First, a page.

His conversation came to an abrupt end. He pressed his thumb down on the phone and cussed the F-word under his breath. When he turned back, his forehead wrinkled and his jaw clenched, Julie recognized all too well his look of frustration, since whenever she had to deal with her mom and dad, she felt her own face tighten in exactly the same way.

He let out an exasperated breath when he saw her. “Sorry.”

“For what?” she said.

“Swearing. Arguing. And otherwise interrupting your Zen.” He gazed over his shoulder at the calm water of the bay. “I’ve been here less than twenty-four hours and already my parents are driving me crazy.”

“Join the club,” Julie said.

“You here for the holidays, too?”

Julie nodded. “It’s like being a teenager all over again.”

“Exactly. Only they’re the ones who crack up the car and need to be grounded for misbehaving.” He looked down the shell-lined path. “Are your parents here with you?”

“No, they’re home arguing about graham crackers.”

“Graham crackers?”

“Don’t ask and I won’t tell.”

“Fair enough.” He smiled. “Mind if I sit for a sec?”

Julie scooted over on the bench. Ordinarily she wasn’t drawn to guys who looked like they could have been college basketball players. And she wasn’t overly fond of the preppy look, but there was something endearing about the rolled sleeves on his pressed Oxford shirt, his creased khaki pants, and his boat shoes. He needed only to put on a navy blazer, a striped tie, and a pair of socks to look like an overgrown schoolboy.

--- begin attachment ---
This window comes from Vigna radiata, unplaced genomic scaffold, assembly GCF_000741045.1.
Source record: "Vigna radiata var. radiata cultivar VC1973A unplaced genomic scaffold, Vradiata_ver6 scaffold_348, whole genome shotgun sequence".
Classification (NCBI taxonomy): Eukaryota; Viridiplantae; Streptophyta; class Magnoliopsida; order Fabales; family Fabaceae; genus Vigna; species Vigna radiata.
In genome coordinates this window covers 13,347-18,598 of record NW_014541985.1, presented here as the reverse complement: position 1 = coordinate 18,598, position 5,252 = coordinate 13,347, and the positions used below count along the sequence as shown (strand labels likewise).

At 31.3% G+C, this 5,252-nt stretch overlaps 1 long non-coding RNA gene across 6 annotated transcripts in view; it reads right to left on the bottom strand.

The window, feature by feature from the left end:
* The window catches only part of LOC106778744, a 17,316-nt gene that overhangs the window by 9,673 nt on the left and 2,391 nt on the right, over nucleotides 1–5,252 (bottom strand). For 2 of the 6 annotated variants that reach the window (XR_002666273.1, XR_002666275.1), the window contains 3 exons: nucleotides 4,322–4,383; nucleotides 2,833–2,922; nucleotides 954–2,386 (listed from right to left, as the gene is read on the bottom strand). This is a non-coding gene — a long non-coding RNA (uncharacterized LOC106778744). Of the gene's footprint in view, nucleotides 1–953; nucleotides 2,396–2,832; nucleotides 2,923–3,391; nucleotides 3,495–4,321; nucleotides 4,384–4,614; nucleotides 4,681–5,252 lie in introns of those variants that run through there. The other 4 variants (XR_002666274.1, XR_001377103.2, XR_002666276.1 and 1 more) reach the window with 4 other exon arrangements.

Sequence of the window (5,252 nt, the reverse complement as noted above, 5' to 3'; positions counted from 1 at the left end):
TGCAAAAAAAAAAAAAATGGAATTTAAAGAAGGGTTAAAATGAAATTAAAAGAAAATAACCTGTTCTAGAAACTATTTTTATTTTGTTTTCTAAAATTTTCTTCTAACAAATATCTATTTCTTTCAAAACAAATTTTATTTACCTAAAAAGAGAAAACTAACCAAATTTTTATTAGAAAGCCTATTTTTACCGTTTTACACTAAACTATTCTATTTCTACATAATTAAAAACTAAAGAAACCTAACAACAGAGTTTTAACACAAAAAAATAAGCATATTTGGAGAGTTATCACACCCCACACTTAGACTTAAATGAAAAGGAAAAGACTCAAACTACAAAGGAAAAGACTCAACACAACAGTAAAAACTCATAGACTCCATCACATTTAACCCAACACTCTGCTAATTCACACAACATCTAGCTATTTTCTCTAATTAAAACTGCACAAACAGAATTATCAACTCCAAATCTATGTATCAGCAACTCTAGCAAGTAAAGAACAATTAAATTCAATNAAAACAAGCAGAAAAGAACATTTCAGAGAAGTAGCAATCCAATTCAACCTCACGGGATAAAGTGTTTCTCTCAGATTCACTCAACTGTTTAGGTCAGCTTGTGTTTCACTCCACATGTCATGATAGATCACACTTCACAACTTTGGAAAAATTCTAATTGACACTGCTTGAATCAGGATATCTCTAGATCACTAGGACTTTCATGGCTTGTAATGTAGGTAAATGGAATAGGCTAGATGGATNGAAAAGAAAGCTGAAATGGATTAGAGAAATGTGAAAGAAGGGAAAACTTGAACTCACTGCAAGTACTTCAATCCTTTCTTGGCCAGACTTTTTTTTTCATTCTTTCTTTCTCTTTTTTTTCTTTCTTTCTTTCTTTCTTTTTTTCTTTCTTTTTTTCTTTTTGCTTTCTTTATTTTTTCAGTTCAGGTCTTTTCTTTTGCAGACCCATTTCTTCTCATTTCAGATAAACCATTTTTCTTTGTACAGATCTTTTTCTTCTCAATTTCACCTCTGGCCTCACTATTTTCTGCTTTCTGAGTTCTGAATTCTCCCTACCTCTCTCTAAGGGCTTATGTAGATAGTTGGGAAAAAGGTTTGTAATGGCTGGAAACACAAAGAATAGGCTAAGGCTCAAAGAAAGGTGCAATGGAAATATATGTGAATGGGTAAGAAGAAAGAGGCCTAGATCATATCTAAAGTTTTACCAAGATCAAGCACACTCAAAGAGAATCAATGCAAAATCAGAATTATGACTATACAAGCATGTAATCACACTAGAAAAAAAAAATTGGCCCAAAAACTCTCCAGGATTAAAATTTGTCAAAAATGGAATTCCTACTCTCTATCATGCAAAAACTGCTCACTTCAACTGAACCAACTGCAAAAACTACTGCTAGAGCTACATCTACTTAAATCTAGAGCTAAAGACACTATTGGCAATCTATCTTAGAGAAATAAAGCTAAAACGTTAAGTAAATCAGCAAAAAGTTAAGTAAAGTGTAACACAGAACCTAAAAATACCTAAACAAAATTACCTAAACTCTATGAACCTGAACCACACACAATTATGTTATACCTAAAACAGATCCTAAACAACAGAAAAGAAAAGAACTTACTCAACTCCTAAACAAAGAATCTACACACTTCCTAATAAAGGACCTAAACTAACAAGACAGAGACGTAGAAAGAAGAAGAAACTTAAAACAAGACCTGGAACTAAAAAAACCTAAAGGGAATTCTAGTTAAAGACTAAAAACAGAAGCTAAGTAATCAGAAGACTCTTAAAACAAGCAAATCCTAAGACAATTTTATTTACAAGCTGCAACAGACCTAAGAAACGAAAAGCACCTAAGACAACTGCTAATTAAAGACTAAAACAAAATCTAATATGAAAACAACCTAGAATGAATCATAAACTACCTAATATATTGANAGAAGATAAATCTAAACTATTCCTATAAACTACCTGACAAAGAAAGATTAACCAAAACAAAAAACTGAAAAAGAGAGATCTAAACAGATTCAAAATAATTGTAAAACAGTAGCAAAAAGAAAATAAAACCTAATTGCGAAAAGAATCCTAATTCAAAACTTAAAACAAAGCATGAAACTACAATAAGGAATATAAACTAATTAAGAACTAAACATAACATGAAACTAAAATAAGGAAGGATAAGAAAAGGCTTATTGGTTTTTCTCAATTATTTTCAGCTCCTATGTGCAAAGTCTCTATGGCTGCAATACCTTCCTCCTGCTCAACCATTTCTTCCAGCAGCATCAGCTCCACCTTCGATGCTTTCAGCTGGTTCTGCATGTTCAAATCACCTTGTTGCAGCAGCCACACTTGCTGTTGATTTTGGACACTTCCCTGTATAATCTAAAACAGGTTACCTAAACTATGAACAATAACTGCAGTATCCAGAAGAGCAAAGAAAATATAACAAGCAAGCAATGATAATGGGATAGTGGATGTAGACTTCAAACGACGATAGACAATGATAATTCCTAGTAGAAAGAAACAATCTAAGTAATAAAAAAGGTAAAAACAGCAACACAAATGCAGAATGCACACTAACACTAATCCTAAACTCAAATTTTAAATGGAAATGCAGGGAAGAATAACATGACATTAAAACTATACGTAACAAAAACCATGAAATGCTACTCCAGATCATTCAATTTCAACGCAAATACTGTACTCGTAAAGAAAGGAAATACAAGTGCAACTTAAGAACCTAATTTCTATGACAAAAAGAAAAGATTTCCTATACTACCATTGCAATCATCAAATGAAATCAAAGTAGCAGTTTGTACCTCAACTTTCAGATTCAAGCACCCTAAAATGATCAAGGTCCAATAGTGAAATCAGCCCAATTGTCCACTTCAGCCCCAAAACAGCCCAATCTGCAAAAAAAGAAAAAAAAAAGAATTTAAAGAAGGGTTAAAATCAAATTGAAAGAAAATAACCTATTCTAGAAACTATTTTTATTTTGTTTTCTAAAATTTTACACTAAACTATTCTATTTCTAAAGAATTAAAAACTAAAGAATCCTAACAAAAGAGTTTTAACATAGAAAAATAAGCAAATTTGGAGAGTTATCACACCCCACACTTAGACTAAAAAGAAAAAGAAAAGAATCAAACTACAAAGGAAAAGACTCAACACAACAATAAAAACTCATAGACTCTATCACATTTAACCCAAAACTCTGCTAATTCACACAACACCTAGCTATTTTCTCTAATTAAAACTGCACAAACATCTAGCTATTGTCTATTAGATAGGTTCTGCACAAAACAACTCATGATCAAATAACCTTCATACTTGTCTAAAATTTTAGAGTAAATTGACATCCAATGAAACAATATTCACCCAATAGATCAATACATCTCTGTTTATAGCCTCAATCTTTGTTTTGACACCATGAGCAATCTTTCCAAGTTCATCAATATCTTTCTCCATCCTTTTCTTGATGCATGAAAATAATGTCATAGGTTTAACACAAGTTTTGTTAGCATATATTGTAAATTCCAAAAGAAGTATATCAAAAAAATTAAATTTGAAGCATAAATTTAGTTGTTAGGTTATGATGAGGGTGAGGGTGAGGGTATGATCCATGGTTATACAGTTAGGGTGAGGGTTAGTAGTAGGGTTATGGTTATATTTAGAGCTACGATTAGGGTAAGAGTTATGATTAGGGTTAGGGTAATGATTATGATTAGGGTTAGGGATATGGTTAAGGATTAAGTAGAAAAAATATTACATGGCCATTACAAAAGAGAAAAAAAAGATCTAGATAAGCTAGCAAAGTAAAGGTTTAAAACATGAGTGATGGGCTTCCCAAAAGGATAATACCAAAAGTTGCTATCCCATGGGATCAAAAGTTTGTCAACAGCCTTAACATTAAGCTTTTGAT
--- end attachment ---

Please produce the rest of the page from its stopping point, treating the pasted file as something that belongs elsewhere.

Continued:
Monday, July 17, 2017

Release Day Part 2!

Love on Longboat Key
Keys to His Heart, Book 1
By Meg West
Contemporary Romance
Champagne Books:

Julie Joseph dreads spending Christmas in Florida with her cranky elderly parents. Yet that changes when she arrives at Sun Tower and meets the eligible bachelor whose equally quarrelsome parents have just moved into the penthouse.

Thomas Briggs IV is hardly the type Julie has dated in the past: he's tall, handsome, and out-of-this-world wealthy. He's also the son of the CEO of Pilgrim Mutual Insurance, where Julie works as a copywriter.

She has just a few days to date Thomas before they both have to return to the ice and snow blanketing the Northeast. There's one big problem: Julie's rival for Thomas's affection happens to be her gorgeous, but mean-spirited, CEO boss at Pilgrim Mutual.

Can Julie overcome the odds to win Thomas's heart?

Love on Longboat Key is a sweet holiday tale about finding romance on the beach.

Smile and Walk Away
Shatter, Book 1
By Danielle Riedel
Champagne Books:

The police are looking for Velma Bloom, a young woman who has gone missing. All that’s left of her is her car parked in front of a house containing two dead Russian men.